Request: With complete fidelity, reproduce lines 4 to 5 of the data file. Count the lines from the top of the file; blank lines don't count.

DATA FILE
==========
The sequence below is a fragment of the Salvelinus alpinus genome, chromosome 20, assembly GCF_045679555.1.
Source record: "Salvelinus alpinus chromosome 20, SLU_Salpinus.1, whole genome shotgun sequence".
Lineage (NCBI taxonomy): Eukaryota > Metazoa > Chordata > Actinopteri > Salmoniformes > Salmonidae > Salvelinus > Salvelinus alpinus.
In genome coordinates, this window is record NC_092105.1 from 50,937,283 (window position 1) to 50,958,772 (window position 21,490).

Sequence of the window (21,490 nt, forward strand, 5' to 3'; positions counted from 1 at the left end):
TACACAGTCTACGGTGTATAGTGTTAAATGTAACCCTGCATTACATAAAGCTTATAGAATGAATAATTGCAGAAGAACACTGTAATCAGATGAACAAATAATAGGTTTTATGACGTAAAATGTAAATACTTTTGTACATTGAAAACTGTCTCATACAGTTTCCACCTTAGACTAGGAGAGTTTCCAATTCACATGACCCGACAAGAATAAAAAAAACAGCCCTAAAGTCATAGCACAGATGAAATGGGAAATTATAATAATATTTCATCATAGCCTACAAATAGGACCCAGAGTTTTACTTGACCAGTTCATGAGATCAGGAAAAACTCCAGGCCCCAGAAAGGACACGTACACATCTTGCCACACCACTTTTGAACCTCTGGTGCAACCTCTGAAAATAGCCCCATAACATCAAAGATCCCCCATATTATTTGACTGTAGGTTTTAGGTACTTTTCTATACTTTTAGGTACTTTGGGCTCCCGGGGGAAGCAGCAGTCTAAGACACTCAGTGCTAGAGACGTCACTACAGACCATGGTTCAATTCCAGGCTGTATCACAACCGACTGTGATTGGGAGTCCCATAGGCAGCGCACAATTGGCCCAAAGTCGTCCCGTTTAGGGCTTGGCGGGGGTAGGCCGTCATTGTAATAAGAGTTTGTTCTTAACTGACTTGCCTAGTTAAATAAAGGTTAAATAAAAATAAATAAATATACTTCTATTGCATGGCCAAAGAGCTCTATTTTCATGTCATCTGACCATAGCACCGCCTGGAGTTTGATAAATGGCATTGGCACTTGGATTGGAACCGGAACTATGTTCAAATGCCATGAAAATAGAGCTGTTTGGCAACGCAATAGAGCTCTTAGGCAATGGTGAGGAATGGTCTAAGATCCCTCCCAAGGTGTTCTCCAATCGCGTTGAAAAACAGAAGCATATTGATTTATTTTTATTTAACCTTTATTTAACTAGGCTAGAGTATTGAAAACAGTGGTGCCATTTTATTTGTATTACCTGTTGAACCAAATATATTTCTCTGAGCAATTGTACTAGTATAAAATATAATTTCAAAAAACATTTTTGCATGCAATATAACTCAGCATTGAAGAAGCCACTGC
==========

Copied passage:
In genome coordinates, this window is record NC_092105.1 from 50,937,283 (window position 1) to 50,958,772 (window position 21,490).

Sequence of the window (21,490 nt, forward strand, 5' to 3'; positions counted from 1 at the left end):